Friday, February 3, 2012

Surrey’s ENERGYShift Open House

Last night I attended a panel discussion on Surrey’s ENERGYShift energy and emissions reduction plan. This plan is Provincially mandated. The City of Langley and Township of Langley have similar plans. What I’ll say about Surrey is that they have seemed to really put a lot more effort into marketing the plan than other municipalities in the South of Fraser. With some municipalities you get the feeling that they have to do the plan while in Surrey it seems like they are seeing this as an opportunity to revision the entire city as a clean energy hub for the region. Surrey wants to attract green jobs.

Last Night's Panel Discussion
I will briefly outline the thoughts of the different panel members at last night’s discussion.

Gordon Price: He talked about how Greenfield development needs to be more like East Clayton. He also said that the biggest challenge will be how Surrey deals with infill development.

Nancy Olewiler: She talked on why local government should deal with climate change and shift to clean energy sources even while the federal government drops the ball our environment. She noticed that the cost of climate change will be 3% of GDP per year while the cost of dealing with climate change is 1% of GDP. Also, the cost of using fossil-fuel energy sources will continue to go up, so it would be good to shift to something better and cheaper in the long run.

Nimal Rajapakse: He noticed that 80% of energy use in Surrey is from fossil-fuel energy. He said that we must embrace next-generation energy such as bio-fuel, wave, and geothermal. He also noticed that the green technology sector in Germany is larger than auto sector. This was in part because of help from senior government.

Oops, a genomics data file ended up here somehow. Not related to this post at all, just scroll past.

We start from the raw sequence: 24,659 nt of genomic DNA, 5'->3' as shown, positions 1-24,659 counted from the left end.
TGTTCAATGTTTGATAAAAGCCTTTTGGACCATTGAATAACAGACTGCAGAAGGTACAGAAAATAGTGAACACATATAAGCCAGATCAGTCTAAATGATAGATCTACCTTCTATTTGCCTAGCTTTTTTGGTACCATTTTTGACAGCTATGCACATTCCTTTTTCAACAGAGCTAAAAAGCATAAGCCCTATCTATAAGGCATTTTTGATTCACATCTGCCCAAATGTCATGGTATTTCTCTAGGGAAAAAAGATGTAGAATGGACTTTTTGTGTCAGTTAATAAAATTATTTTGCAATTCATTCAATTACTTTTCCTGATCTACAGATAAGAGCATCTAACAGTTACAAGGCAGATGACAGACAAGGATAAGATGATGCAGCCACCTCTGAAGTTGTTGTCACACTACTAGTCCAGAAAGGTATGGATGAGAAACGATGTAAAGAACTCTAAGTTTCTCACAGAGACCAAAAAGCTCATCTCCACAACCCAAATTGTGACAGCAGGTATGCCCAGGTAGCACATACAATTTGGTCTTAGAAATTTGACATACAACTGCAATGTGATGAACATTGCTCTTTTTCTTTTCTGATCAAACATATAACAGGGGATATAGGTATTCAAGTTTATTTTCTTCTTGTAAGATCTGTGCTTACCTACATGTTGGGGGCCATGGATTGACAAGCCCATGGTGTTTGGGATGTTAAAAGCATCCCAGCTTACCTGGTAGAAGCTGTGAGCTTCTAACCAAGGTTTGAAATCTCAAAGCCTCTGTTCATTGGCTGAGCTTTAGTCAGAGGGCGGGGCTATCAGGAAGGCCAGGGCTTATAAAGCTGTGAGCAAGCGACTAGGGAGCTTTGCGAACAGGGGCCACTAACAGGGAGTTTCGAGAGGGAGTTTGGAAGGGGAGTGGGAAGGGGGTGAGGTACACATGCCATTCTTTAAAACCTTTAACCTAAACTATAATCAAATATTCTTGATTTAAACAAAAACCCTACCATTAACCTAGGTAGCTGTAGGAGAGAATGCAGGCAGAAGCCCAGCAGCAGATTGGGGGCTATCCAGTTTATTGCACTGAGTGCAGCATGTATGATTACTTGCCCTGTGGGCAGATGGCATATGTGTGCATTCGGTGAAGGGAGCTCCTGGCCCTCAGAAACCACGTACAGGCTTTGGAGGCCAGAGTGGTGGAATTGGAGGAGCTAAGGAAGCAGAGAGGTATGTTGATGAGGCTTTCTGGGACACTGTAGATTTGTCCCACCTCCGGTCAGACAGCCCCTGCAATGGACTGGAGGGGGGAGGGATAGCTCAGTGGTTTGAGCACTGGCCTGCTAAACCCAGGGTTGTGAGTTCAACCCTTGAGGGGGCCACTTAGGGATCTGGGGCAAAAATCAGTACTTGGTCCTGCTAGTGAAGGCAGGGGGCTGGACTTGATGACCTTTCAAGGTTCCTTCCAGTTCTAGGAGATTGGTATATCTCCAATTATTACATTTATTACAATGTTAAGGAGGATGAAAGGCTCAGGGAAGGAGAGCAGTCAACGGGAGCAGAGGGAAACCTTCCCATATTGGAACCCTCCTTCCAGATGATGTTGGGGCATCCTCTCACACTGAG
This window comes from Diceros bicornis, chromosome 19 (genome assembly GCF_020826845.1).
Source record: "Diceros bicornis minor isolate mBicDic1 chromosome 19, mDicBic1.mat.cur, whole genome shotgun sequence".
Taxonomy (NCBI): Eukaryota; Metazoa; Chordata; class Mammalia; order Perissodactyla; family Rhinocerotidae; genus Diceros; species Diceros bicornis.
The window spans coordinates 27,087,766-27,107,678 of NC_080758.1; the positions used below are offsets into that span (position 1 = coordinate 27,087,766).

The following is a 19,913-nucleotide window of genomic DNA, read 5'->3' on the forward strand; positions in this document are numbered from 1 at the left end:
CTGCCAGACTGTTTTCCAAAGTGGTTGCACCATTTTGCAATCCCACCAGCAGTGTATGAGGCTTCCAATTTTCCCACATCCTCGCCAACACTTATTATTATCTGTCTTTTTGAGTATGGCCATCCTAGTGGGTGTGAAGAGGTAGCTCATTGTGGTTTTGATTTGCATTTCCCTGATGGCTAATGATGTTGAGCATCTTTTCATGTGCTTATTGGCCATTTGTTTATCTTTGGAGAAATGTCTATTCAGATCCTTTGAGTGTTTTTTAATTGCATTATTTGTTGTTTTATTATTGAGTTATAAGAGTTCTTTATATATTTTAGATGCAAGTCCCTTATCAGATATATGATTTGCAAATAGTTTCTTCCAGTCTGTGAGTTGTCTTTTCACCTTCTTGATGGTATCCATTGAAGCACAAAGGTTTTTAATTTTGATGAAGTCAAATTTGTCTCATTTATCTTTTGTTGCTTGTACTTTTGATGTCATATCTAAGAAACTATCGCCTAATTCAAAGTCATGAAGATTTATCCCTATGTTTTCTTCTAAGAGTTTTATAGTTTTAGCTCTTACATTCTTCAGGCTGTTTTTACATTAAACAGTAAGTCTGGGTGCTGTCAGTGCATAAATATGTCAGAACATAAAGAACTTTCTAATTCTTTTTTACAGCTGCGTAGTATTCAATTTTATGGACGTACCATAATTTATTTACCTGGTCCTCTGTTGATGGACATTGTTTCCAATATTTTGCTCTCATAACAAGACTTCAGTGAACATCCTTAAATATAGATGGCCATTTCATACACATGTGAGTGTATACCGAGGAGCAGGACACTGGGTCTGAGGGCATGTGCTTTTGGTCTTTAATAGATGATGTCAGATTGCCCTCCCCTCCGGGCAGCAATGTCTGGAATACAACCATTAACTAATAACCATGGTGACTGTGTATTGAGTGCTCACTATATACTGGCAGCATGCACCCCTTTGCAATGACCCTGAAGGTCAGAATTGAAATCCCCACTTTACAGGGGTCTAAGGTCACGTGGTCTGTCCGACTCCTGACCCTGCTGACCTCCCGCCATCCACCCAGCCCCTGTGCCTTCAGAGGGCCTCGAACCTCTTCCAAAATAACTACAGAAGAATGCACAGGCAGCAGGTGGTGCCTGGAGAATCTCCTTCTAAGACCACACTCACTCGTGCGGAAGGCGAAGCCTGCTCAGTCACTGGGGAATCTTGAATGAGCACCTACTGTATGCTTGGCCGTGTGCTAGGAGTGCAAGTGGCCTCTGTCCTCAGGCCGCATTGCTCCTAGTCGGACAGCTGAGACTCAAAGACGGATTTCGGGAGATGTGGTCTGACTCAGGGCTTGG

Penny Priddy: She talked about how 13.8% of people in Surrey have a low-income and are energy vulnerable. She also noted that people who have a low-income are the most in need of an energy-retrofits for their housing, but can’t afford to do it. She said that there is increased health costs to living in energy-inefficient housing for people who have a low-income as they are forced to not heat their home which results in illness. She said that it would be cheaper for the government to pay for energy-retrofits than the current inaction which ends up with people using the healthcare system. She also said that there isn’t enough post-secondary seats in Surrey and programs to teach people green-skills.

All the panelist seemed to agree that to actually see a big shift in energy policy like in Northern Europe, the federal government will have to play a greater role than they do today.

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